The National Cancer Institute's "cancer moonshot" tasks researchers with, among advancing other new biotechnologies, delving into immunotherapy and epigenomic analysis.
UC Merced professor Fabian V. Filipp is doing his part, further developing his work on precision targeting of cancers and personalized medicine.
Filipp has already mapped the genetic landscape of melanoma and found a drug that could be effective in battling the deadly skin cancer, and has now identified epigenetic master regulators that control cancer published today in Oncotarget, Cancer Metastasis Review, and Oxford Academic Press.
"The essence of precision medicine is to understand, which drug targets are effective given each person's unique genetic and epigenetic makeup," Filipp said.
What many people don't know is that there is more to the genes than what we might see molecularly.
"There is a hidden layer of regulation controlling the activity of genes without changing the core code of our DNA. This field of study is called epigenetics," he said.
Filipp's approach to precision targeting shows that if researchers can regulate hormone receptors and epigenetic factors at the same time, they can control cancer.
"That's why molecular understanding of epigenetic mechanisms underlying the development of cancer is of critical importance," he said.
The 'yin and yang' of cancer
According to latest genomic insights, researchers compare the delicate epigenomic homeostasis to yin and yang: Complementary forces keep each other in check. If one force overtakes the systems is out of equilibrium. For the cells this means either unlimited growth, cancer, or death. Without doubt, once we have a better understanding of epigenomic regulation, we can design drugs that counterregulate these factors.
Today, his research group published several research articles on precision targeting of therapy-resistant cancer, including cover studies in Oncotarget, Springer's Cancer Metastasis Reviews, and Oxford's Briefings in Functional Genomics, as well as recent work in Nature Publishing's Scientific Reports, and Wiley's Pigment Cell Melanoma Research.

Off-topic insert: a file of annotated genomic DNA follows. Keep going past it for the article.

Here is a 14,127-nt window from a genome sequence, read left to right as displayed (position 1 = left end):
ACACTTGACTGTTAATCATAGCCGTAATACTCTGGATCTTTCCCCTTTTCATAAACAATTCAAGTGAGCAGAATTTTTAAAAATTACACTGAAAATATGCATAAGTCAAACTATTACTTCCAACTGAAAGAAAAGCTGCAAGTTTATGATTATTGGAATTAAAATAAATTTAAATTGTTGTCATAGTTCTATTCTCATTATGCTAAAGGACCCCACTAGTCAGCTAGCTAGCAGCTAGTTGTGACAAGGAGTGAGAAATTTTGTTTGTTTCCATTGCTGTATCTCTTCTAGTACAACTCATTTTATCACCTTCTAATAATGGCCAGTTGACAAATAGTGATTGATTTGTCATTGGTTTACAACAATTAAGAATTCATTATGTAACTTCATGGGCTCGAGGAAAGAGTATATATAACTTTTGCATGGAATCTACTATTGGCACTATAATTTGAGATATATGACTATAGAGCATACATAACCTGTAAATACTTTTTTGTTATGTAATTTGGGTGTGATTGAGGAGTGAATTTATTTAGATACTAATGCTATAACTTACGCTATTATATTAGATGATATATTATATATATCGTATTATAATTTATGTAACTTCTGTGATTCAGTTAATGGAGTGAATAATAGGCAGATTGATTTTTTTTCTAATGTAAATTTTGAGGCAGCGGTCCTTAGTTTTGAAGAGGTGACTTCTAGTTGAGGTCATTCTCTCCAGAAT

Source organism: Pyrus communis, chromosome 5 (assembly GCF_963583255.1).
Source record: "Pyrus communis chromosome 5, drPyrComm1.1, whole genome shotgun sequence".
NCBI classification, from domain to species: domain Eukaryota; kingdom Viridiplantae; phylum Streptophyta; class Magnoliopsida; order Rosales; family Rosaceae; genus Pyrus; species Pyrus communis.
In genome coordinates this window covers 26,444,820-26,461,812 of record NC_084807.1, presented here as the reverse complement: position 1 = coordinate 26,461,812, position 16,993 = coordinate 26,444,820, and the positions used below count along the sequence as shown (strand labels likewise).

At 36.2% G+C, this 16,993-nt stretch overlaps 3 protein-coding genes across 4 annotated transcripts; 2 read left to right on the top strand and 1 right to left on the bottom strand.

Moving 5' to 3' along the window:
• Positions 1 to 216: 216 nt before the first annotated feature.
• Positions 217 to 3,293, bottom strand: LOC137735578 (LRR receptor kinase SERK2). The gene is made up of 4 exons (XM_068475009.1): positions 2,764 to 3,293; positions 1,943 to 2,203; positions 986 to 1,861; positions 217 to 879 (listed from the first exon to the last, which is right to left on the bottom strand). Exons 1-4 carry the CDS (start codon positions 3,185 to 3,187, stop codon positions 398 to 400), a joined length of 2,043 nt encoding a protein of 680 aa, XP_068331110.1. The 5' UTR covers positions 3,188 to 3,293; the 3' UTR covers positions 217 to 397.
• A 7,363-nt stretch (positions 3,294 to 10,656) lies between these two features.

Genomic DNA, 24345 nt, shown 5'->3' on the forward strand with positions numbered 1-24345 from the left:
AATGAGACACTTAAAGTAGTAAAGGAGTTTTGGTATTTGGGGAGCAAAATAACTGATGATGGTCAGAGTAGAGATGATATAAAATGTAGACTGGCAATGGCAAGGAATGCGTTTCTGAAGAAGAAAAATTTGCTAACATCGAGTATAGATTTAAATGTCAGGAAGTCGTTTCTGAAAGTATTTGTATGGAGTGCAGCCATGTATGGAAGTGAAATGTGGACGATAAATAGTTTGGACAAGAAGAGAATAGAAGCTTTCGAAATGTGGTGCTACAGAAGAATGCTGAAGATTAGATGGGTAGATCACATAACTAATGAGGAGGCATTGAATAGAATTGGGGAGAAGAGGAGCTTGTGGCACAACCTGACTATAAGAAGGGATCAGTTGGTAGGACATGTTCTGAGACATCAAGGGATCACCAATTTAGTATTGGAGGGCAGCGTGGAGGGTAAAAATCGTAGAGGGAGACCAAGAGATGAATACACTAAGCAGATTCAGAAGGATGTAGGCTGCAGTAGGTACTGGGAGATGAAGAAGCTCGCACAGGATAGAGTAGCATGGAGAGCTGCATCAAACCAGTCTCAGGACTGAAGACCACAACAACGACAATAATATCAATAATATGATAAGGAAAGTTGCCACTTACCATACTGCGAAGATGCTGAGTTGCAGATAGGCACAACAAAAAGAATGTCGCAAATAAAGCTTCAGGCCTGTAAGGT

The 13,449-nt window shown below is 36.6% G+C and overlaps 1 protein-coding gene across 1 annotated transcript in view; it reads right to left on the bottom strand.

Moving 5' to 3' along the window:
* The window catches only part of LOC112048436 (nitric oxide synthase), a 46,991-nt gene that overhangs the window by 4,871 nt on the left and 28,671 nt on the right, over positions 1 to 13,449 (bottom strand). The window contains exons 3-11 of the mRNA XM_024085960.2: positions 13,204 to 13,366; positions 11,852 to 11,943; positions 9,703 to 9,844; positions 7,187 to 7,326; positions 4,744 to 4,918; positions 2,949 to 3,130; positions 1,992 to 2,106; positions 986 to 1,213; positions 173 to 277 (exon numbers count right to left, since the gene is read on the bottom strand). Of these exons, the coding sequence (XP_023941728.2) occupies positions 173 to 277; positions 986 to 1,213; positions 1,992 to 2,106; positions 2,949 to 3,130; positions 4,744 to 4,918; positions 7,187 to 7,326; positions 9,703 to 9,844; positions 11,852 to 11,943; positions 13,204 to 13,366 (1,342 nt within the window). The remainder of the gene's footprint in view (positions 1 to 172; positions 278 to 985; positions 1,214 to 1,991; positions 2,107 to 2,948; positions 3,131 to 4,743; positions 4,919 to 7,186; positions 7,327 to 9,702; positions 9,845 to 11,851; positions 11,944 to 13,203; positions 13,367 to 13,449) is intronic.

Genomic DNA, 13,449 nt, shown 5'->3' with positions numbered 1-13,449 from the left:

Filipp's Systems Biology and Cancer Metabolism Lab in the School of Natural Sciences at UC Merced identified such an epigenetic factor, which the researchers named Jumonji because of its "magic and mysterious roles in cancer and cellular development."
"Epigenomic modifiers have the ability to modulate our genetic readouts—they can emphasize or silence genes," Filipp said. "If an epigenomic modifier is dysregulated in cancer, it might switch on oncogenes (genes that in certain circumstances transform cells into tumor cells) or shut down tumor suppressors. Both events will transform cells into tumor cells. In addition to genomic changes, epigenomic changes also contribute to the ability of cancer cells to evade therapy."
"We are all proud of professor Filipp's accomplishments," Vice Chancellor for Research Samuel Traina said. "He exemplifies the attributes of a great UC professor."
In addition to prolific publishing, Filipp recently delivered guest lectures at the University of Maryland School of Medicine's Greenbaume Cancer Center and the Pan-American Society for Pigment Cell Research's conference entitled "Pigment Cells, Their Responses, and the Generation of Diversity" conference, both in Baltimore, where he chaired a session on melanoma metabolism. He also received several awards recently, including Pan-American Society for Pigment Cell Research's Estela Medrano Young Investigator Award; the University of California Office of the President Cancer Research Coordinating Committee Award and the Margo F. Souza San Joaquin Valley Mentor Leadership Award.
In research science, Filipp is especially concerned with promoting advanced graduate training and student mentoring. Filipp has developed the first advanced training course on systems biology, cancer metabolism and metabolic flux analysis for graduate students in the Quantitative Systems Biology group at UC Merced, where he brought guest speakers from Europe. Last year, he promoted hands-on training in cancer systems biology for UC Merced undergraduates and Merced high school students, and plans to do the same this year.
"It is a special fulfilment to foster young careers and see our research talent grow in the Central Valley of California," Filipp said.
Explore further: Epigenetic changes promoting cancer metastasis identified
More information: Stephen Wilson et al. The histone demethylase KDM3A regulates the transcriptional program of the androgen receptor in prostate cancer cells, Oncotarget (2017). DOI: 10.18632/oncotarget.15681
OUP accepted manuscript, Briefings in Functional Genomics (2017).
Jessamy C. Tiffen et al. EZH2 as a mediator of treatment resistance in melanoma, Pigment Cell & Melanoma Research (2016). DOI: 10.1111/pcmr.12481